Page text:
Merkel’s Team

Cabinet Members in the Shadows

Bundeskanzlerin Angela Merkel (CDU) eröffnet mit einer Glocke am Montag (24.10.2011) im Konrad-Adenauer-Haus in Berlin die Bundesvorstandssitzung der Partei. Foto: Rainer Jensen dpa/lbn +++(c) dpa - Bildfunk+++
Angela Merkel (CDU) and her lesser known ministers, (l-r) Christian Schmidt, Gerd Müller, Herman Gröhe, Barbara Hendricks, Johanna Wanka.
  • Why it matters

    Why it matters

    At the halfway point for Chancellor Angela Merkel’s coalition government, an assessment shows that some cabinet ministers are omnipresent and dominate debates, while others are fight insignificance.

  • Facts


    • Angela Merkel leads a coalition government the government her Christian Democratic Union (CDU), the Christian Social Union of Bavaria (CSU) and the Social Democratic Party of Germany (SPD).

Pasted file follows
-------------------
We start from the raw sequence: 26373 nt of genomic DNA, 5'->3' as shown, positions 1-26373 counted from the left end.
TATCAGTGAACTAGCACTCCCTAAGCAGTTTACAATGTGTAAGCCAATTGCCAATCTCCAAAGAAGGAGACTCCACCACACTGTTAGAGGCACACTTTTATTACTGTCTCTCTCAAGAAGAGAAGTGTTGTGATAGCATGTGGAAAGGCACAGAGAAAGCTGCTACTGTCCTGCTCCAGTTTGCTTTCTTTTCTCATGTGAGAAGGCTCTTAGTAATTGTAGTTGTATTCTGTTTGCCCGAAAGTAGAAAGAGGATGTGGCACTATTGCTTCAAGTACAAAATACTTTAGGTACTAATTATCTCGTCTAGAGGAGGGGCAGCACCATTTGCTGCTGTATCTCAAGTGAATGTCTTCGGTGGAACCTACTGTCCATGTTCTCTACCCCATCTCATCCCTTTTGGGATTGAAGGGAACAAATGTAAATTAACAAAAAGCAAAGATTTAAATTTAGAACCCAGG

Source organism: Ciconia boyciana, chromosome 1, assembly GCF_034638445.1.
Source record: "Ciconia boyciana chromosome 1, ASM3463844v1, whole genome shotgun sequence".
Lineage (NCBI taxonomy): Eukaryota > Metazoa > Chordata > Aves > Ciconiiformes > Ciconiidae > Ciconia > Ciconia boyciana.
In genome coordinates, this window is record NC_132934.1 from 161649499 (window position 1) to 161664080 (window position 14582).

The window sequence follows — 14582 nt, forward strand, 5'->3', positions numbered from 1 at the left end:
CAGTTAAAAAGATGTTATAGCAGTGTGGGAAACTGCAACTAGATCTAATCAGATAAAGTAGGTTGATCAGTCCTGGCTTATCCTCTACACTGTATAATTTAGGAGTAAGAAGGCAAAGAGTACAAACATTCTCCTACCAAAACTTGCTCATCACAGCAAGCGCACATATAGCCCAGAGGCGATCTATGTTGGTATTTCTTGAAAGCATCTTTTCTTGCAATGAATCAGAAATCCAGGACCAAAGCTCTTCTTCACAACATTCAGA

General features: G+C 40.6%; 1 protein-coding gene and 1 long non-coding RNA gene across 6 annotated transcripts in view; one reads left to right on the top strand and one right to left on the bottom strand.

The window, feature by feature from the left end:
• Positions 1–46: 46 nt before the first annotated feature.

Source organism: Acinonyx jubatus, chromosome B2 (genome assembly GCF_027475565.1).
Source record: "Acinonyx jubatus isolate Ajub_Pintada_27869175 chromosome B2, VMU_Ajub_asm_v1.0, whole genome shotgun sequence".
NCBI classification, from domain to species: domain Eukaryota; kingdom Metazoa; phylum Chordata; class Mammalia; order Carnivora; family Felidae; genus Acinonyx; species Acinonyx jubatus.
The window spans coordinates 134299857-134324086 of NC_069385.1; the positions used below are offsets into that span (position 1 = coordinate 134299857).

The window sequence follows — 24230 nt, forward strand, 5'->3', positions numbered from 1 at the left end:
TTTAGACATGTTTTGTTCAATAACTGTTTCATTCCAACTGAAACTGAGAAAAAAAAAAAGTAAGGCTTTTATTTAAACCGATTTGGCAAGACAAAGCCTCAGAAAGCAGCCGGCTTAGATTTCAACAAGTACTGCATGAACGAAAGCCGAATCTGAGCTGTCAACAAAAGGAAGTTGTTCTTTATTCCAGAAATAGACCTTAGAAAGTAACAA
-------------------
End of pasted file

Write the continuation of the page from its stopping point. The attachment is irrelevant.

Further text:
• The third cabinet of Chancellor Angela Merkel was sworn in on December 17, 2013.
    • There are 16 ministers, from all the parties of the coalition.
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German politicians like to go on tour in the summer, getting close to ordinary people, listening to them, joining in. If things go well, the process makes them look more human. But if things go wrong, they are left looking exposed.

Take Barbara Hendricks, Germany’s federal minister for environment, nature conservation and nuclear safety. She is a member of the junior coalition partners, the SPD, and recently took a trip through the state of Mecklenburg-Western Pomerania. She listened to the fate of the endangered harbor porpoise in the city of Stralsund and learned about trash in the ocean. She rumbled across a farm in a tractor and viewed the “model project for agriculture and animal diversity.” It produced lovely pictures of an organic farm in summer, which is what you would expect from a trip by an environmental minister.

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